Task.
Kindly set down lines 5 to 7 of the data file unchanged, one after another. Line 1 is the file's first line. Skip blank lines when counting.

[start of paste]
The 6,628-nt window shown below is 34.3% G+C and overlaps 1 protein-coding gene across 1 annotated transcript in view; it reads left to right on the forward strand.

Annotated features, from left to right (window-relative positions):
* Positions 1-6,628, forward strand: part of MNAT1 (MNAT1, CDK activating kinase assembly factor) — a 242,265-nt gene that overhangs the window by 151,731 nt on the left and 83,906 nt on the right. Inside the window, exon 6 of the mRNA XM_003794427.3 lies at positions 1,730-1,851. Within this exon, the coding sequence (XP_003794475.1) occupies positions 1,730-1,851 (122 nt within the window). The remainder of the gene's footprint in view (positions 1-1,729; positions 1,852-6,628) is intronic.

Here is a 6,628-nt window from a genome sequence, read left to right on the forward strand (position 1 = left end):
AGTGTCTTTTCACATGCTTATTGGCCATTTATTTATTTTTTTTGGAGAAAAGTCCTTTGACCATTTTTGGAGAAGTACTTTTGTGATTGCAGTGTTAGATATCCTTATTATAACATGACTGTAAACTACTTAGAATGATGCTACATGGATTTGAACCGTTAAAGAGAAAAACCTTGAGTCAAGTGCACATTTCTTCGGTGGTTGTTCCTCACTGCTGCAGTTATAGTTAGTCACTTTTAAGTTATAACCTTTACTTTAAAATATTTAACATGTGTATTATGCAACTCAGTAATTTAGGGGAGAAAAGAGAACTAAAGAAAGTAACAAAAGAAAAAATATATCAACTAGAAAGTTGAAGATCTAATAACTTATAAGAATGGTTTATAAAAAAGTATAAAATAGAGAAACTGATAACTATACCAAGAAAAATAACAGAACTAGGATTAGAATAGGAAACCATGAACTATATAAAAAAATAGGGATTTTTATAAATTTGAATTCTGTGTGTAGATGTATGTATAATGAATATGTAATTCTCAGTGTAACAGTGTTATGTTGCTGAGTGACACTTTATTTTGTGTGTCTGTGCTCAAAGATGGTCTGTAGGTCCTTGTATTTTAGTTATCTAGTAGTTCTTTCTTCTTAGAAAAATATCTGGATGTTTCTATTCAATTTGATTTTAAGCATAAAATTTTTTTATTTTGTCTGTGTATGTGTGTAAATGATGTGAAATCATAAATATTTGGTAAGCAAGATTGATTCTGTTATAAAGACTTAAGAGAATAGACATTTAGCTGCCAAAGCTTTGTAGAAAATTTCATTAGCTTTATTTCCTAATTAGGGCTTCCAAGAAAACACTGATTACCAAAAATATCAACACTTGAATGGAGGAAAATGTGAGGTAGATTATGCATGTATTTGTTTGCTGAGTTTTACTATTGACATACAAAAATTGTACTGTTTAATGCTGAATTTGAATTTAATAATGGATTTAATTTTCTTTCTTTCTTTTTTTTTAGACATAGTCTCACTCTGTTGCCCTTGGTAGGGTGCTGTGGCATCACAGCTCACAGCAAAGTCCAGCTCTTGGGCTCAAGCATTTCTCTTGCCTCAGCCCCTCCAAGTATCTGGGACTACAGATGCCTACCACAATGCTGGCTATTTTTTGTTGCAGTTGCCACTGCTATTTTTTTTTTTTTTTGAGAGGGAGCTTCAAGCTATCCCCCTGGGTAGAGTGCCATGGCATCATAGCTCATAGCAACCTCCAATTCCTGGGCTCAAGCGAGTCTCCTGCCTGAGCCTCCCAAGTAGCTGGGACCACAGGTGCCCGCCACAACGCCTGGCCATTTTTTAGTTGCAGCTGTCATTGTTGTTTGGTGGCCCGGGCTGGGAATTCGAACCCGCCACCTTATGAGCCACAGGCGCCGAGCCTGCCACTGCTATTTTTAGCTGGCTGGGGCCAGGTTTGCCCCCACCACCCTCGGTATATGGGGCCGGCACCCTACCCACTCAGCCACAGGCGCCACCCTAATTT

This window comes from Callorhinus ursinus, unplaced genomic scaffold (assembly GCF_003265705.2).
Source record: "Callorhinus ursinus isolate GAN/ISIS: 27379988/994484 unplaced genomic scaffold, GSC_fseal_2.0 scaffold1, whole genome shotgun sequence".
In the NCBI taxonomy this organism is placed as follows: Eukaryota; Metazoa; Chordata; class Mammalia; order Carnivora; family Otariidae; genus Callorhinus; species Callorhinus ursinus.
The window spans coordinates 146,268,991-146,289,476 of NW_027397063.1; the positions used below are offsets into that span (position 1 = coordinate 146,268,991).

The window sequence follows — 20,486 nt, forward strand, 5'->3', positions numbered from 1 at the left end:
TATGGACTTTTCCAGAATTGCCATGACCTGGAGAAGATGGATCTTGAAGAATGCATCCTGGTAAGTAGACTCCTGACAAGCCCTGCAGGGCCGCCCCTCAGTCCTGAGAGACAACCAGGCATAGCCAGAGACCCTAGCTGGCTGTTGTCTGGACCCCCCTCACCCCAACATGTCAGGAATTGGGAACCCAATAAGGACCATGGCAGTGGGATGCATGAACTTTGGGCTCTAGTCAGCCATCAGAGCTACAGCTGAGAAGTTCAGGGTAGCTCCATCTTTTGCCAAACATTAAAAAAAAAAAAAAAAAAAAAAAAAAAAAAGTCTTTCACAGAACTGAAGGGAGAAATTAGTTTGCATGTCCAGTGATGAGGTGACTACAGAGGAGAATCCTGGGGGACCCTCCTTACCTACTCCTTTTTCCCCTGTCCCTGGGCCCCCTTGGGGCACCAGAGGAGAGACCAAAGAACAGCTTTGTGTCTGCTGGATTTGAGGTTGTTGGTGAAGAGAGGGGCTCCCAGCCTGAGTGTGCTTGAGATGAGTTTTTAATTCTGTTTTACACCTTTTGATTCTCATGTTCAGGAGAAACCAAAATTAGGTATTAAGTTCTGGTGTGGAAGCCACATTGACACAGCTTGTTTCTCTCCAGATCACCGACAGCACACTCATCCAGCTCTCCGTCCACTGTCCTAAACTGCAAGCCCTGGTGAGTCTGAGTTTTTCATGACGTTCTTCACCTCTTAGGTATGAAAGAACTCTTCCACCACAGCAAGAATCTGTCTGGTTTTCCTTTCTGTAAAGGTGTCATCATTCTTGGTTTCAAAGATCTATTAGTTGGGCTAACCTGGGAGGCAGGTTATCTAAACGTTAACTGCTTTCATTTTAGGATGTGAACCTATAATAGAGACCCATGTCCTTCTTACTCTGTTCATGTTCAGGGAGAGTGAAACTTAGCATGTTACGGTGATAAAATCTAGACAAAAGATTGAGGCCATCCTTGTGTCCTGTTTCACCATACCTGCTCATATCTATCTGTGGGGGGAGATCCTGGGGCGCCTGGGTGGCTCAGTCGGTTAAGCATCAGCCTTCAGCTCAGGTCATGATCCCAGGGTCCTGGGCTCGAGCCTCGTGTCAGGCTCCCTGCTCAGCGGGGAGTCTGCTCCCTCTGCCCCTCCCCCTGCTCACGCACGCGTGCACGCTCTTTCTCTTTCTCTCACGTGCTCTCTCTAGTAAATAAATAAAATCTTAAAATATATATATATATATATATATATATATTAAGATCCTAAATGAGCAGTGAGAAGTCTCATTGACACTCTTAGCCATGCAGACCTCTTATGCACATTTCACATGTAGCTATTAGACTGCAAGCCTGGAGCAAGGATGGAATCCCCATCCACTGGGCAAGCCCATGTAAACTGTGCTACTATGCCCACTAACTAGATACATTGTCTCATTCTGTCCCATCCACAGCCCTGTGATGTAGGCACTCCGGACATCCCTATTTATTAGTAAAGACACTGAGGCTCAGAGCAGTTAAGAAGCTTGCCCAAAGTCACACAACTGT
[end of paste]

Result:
AGTGTCTTTTCACATGCTTATTGGCCATTTATTTATTTTTTTTGGAGAAAAGTCCTTTGACCATTTTTGGAGAAGTACTTTTGTGATTGCAGTGTTAGATATCCTTATTATAACATGACTGTAAACTACTTAGAATGATGCTACATGGATTTGAACCGTTAAAGAGAAAAACCTTGAGTCAAGTGCACATTTCTTCGGTGGTTGTTCCTCACTGCTGCAGTTATAGTTAGTCACTTTTAAGTTATAACCTTTACTTTAAAATATTTAACATGTGTATTATGCAACTCAGTAATTTAGGGGAGAAAAGAGAACTAAAGAAAGTAACAAAAGAAAAAATATATCAACTAGAAAGTTGAAGATCTAATAACTTATAAGAATGGTTTATAAAAAAGTATAAAATAGAGAAACTGATAACTATACCAAGAAAAATAACAGAACTAGGATTAGAATAGGAAACCATGAACTATATAAAAAAATAGGGATTTTTATAAATTTGAATTCTGTGTGTAGATGTATGTATAATGAATATGTAATTCTCAGTGTAACAGTGTTATGTTGCTGAGTGACACTTTATTTTGTGTGTCTGTGCTCAAAGATGGTCTGTAGGTCCTTGTATTTTAGTTATCTAGTAGTTCTTTCTTCTTAGAAAAATATCTGGATGTTTCTATTCAATTTGATTTTAAGCATAAAATTTTTTTATTTTGTCTGTGTATGTGTGTAAATGATGTGAAATCATAAATATTTGGTAAGCAAGATTGATTCTGTTATAAAGACTTAAGAGAATAGACATTTAGCTGCCAAAGCTTTGTAGAAAATTTCATTAGCTTTATTTCCTAATTAGGGCTTCCAAGAAAACACTGATTACCAAAAATATCAACACTTGAATGGAGGAAAATGTGAGGTAGATTATGCATGTATTTGTTTGCTGAGTTTTACTATTGACATACAAAAATTGTACTGTTTAATGCTGAATTTGAATTTAATAATGGATTTAATTTTCTTTCTTTCTTTTTTTTTAGACATAGTCTCACTCTGTTGCCCTTGGTAGGGTGCTGTGGCATCACAGCTCACAGCAAAGTCCAGCTCTTGGGCTCAAGCATTTCTCTTGCCTCAGCCCCTCCAAGTATCTGGGACTACAGATGCCTACCACAATGCTGGCTATTTTTTGTTGCAGTTGCCACTGCTATTTTTTTTTTTTTTTGAGAGGGAGCTTCAAGCTATCCCCCTGGGTAGAGTGCCATGGCATCATAGCTCATAGCAACCTCCAATTCCTGGGCTCAAGCGAGTCTCCTGCCTGAGCCTCCCAAGTAGCTGGGACCACAGGTGCCCGCCACAACGCCTGGCCATTTTTTAGTTGCAGCTGTCATTGTTGTTTGGTGGCCCGGGCTGGGAATTCGAACCCGCCACCTTATGAGCCACAGGCGCCGAGCCTGCCACTGCTATTTTTAGCTGGCTGGGGCCAGGTTTGCCCCCACCACCCTCGGTATATGGGGCCGGCACCCTACCCACTCAGCCACAGGCGCCACCCTAATTT

This window comes from Callorhinus ursinus, unplaced genomic scaffold (assembly GCF_003265705.2).
Source record: "Callorhinus ursinus isolate GAN/ISIS: 27379988/994484 unplaced genomic scaffold, GSC_fseal_2.0 scaffold1, whole genome shotgun sequence".